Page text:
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How High-Tech Workers Fit Into Immigration Reform

The high-tech end of immigration reform. Silicon Valley is buying a lot of access on Capitol Hill.  They want to welcome more foreign engineers.  We’ll look at why.

The Senate immigration bill includes a provision that favors temporary work visas for computer specialists. (Bill Selak/Flickr)

The Senate immigration bill includes a provision that favors temporary work visas for computer specialists. (Bill Selak/Flickr)

The iconic figure in the immigration debate in Washington right now is the sun-baked pilgrim from Mexico, ready for rough work in the United States.

But there is another figure. Another end of the debate. Over the high-tech engineer, highly-educated, out of India or China maybe, ready to jump right into Silicon Valley.

American high-tech titans like Bill Gates and Mark Zuckerberg are pushing hard right now for immigration reform to bring in many more high-tech workers. Some Americans in the field are saying “hold on.”

Up next On Point: the high-tech end of the immigration debate.

–Tom Ashbrook

Guests

Eric Lipton, reporter for The New York Times, covering Capitol Hill. (@EricLiptonNYT)

Somini Sengupta, reporter for The New York Times, covering technology. (@SominiSengupta)

Matthew Slaughter, faculty director at the Center for Global Business and Government at Dartmouth College.

Ron Hira, associate professor of public policy at the Rochester Institute of Technology whose research focuses on the high-tech sector and its hiring of foreign workers.

Tweets From During The Show

Video

The group Americans for a Conservative Direction is part of Facebook CEO Mark Zuckerberg’s fwd.us.  The group started running ads in April featuring Florida Republican Sen. Marco Rubio, one of the the Senate “Gang of Eight” who are behind the reform bill calling for immigration reform.  You don’t hear any mention of the expansion of visas for Silicon Valley jobs, but it’s in there:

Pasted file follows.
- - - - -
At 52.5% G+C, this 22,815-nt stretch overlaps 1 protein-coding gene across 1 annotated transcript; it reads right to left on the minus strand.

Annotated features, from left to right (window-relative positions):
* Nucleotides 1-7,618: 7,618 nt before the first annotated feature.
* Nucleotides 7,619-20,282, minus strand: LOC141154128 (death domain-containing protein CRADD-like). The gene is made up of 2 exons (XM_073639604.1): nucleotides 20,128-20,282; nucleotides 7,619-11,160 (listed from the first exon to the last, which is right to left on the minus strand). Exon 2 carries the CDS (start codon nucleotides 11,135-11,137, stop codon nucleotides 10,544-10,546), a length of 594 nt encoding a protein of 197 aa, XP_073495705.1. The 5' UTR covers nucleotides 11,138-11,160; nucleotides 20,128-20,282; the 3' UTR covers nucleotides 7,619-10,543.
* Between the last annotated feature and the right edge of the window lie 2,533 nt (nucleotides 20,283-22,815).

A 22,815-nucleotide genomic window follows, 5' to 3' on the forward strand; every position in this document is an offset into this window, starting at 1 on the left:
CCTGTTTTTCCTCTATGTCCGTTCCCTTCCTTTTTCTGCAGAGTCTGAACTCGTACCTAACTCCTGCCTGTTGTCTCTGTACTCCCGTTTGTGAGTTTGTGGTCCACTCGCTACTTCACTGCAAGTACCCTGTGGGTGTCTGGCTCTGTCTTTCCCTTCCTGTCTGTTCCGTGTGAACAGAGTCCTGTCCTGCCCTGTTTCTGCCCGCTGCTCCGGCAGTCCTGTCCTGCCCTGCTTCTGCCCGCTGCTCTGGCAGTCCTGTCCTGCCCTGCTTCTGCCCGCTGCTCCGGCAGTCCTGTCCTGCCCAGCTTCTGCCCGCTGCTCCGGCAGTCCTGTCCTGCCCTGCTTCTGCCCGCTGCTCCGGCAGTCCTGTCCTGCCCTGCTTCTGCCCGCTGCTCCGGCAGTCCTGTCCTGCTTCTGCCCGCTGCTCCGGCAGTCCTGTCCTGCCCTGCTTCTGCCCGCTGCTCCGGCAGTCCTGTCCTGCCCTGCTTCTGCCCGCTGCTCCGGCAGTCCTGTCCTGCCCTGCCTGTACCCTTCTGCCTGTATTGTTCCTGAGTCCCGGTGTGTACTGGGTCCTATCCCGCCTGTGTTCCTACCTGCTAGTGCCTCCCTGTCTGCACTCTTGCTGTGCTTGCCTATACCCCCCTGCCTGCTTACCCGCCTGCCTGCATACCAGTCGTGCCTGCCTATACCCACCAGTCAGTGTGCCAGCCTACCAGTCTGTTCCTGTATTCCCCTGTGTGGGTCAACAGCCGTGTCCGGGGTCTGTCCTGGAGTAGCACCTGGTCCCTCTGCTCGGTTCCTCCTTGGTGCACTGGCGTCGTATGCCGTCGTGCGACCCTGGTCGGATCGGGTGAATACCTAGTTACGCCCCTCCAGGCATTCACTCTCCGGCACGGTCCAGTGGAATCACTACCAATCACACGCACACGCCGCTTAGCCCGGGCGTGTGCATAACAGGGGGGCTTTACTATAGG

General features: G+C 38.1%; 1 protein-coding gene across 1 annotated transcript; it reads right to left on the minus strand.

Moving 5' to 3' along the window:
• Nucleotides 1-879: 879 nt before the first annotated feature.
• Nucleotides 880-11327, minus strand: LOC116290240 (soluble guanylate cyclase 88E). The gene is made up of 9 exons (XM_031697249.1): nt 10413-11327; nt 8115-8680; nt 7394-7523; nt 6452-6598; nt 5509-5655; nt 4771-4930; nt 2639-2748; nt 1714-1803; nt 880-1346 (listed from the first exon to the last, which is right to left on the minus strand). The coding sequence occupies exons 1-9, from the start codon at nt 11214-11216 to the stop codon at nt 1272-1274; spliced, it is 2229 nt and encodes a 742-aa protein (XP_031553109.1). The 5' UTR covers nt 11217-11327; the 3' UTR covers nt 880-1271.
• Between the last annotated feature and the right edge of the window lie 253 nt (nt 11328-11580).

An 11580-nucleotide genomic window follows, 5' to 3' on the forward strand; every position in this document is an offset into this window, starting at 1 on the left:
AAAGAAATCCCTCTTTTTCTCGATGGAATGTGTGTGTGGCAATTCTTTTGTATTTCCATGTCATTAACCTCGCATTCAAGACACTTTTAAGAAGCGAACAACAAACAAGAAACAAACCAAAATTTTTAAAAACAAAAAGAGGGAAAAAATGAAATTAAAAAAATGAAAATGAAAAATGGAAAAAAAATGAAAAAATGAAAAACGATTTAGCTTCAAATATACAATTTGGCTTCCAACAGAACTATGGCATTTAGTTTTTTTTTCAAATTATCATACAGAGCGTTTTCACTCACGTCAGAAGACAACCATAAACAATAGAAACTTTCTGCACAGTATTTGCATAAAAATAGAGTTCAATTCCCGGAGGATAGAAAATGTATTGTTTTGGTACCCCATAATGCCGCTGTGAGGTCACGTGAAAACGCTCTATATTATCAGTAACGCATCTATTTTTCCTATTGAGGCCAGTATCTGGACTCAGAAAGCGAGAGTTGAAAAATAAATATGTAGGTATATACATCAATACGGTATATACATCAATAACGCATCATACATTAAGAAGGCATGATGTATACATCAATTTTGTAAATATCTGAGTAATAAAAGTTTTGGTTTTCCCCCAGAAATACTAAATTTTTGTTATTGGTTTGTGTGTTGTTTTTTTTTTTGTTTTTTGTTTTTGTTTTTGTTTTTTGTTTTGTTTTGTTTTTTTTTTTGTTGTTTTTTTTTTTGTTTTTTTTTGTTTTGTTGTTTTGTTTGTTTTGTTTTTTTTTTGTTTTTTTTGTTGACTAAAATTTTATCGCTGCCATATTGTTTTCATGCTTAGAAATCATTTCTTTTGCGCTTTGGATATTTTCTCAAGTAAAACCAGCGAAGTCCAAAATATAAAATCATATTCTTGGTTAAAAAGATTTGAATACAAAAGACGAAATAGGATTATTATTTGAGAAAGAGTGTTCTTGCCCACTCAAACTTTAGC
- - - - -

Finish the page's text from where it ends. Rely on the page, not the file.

At a Senate hearing on immigration in 2009, Microsoft chairman Bill Gates was asked by how many more H-1B visas the United States should award. Gates’ answer was “an infinite number.” Here spoke with CNN Money earlier this year, saying “We [the United States] have been a magnet for talent…and yet our immigration system makes it very hard for those people to come in.”

From Tom’s Reading List

The New York Times: Latest Product From Tech Firms: An Immigration Bill — “[Technology companies and their executives] have managed to secure much of what they want in the landmark immigration bill now pending in Congress, provisions that would allow them to fill thousands of vacant jobs with foreign engineers. At the same time, they have openly encouraged lawmakers to make it harder for consulting companies in India and elsewhere to provide foreign workers temporarily to this country.”

The New York Times: Tech Lobby Pushes For Tweaks To Immigration Bill — “The Senate bill…would allow Silicon Valley companies to bring in many more foreign computer specialists on temporary work visas through a program known as H-1B. The bill also places restrictions on how companies can hire and fire employees, which the industry’s representatives in Washington are trying to massage.”

Science: Letting In More Skilled Foreign Workers Could Discourage U.S. Talent, Report Argues — “The United States is already training more technical talent than the job market can absorb, says a new report, and immigration policies that encourage an inflow of high-skilled foreign workers are likely only to make matters worse.”

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